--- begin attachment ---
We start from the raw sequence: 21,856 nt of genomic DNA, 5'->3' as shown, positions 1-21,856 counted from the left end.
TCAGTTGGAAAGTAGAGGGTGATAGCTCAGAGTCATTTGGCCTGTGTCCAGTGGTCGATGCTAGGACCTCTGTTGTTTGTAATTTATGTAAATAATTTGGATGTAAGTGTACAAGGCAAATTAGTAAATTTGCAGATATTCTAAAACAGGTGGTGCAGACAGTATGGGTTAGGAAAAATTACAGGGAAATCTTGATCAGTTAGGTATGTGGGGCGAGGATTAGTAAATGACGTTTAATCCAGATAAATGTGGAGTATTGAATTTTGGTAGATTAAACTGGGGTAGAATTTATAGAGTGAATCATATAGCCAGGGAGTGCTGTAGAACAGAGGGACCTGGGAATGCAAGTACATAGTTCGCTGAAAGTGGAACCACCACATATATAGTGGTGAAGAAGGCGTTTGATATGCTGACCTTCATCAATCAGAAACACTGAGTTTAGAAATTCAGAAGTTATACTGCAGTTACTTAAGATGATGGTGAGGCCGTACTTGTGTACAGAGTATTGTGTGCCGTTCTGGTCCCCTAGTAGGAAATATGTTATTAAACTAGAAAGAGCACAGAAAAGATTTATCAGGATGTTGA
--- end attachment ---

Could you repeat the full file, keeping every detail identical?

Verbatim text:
We start from the raw sequence: 21,856 nt of genomic DNA, 5'->3' as shown, positions 1-21,856 counted from the left end.
TCAGTTGGAAAGTAGAGGGTGATAGCTCAGAGTCATTTGGCCTGTGTCCAGTGGTCGATGCTAGGACCTCTGTTGTTTGTAATTTATGTAAATAATTTGGATGTAAGTGTACAAGGCAAATTAGTAAATTTGCAGATATTCTAAAACAGGTGGTGCAGACAGTATGGGTTAGGAAAAATTACAGGGAAATCTTGATCAGTTAGGTATGTGGGGCGAGGATTAGTAAATGACGTTTAATCCAGATAAATGTGGAGTATTGAATTTTGGTAGATTAAACTGGGGTAGAATTTATAGAGTGAATCATATAGCCAGGGAGTGCTGTAGAACAGAGGGACCTGGGAATGCAAGTACATAGTTCGCTGAAAGTGGAACCACCACATATATAGTGGTGAAGAAGGCGTTTGATATGCTGACCTTCATCAATCAGAAACACTGAGTTTAGAAATTCAGAAGTTATACTGCAGTTACTTAAGATGATGGTGAGGCCGTACTTGTGTACAGAGTATTGTGTGCCGTTCTGGTCCCCTAGTAGGAAATATGTTATTAAACTAGAAAGAGCACAGAAAAGATTTATCAGGATGTTGA